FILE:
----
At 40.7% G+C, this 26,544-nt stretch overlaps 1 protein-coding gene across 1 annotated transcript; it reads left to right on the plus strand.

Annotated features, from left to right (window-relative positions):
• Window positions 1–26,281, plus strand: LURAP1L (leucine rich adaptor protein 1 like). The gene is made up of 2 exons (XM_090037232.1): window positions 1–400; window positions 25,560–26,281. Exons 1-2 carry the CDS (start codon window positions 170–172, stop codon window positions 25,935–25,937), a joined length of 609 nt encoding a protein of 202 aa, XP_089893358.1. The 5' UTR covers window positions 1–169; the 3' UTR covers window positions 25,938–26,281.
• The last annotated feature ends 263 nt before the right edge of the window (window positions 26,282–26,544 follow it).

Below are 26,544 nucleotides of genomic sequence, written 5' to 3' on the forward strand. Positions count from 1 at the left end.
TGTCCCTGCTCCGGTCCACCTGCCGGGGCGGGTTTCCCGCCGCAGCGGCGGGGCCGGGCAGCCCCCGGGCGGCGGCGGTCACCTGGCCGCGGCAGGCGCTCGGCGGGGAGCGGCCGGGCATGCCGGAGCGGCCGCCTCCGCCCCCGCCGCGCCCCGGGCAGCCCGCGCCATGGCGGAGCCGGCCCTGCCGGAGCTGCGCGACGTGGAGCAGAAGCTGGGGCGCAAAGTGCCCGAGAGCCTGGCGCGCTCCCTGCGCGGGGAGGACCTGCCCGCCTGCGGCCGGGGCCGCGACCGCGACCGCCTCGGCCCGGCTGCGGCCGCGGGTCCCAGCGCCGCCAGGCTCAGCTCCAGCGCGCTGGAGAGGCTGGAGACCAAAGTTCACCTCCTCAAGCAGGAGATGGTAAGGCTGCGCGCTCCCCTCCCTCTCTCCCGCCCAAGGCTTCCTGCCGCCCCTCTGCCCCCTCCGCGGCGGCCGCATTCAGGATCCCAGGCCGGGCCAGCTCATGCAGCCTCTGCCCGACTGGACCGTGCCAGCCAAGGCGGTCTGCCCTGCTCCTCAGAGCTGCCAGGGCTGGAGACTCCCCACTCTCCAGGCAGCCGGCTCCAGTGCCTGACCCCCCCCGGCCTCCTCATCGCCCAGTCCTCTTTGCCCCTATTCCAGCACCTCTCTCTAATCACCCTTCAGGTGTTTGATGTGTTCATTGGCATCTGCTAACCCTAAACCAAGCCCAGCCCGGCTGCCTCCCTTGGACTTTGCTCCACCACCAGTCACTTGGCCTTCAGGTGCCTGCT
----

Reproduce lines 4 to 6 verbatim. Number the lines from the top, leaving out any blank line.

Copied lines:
• The last annotated feature ends 263 nt before the right edge of the window (window positions 26,282–26,544 follow it).

Below are 26,544 nucleotides of genomic sequence, written 5' to 3' on the forward strand. Positions count from 1 at the left end.
TGTCCCTGCTCCGGTCCACCTGCCGGGGCGGGTTTCCCGCCGCAGCGGCGGGGCCGGGCAGCCCCCGGGCGGCGGCGGTCACCTGGCCGCGGCAGGCGCTCGGCGGGGAGCGGCCGGGCATGCCGGAGCGGCCGCCTCCGCCCCCGCCGCGCCCCGGGCAGCCCGCGCCATGGCGGAGCCGGCCCTGCCGGAGCTGCGCGACGTGGAGCAGAAGCTGGGGCGCAAAGTGCCCGAGAGCCTGGCGCGCTCCCTGCGCGGGGAGGACCTGCCCGCCTGCGGCCGGGGCCGCGACCGCGACCGCCTCGGCCCGGCTGCGGCCGCGGGTCCCAGCGCCGCCAGGCTCAGCTCCAGCGCGCTGGAGAGGCTGGAGACCAAAGTTCACCTCCTCAAGCAGGAGATGGTAAGGCTGCGCGCTCCCCTCCCTCTCTCCCGCCCAAGGCTTCCTGCCGCCCCTCTGCCCCCTCCGCGGCGGCCGCATTCAGGATCCCAGGCCGGGCCAGCTCATGCAGCCTCTGCCCGACTGGACCGTGCCAGCCAAGGCGGTCTGCCCTGCTCCTCAGAGCTGCCAGGGCTGGAGACTCCCCACTCTCCAGGCAGCCGGCTCCAGTGCCTGACCCCCCCCGGCCTCCTCATCGCCCAGTCCTCTTTGCCCCTATTCCAGCACCTCTCTCTAATCACCCTTCAGGTGTTTGATGTGTTCATTGGCATCTGCTAACCCTAAACCAAGCCCAGCCCGGCTGCCTCCCTTGGACTTTGCTCCACCACCAGTCACTTGGCCTTCAGGTGCCTGCT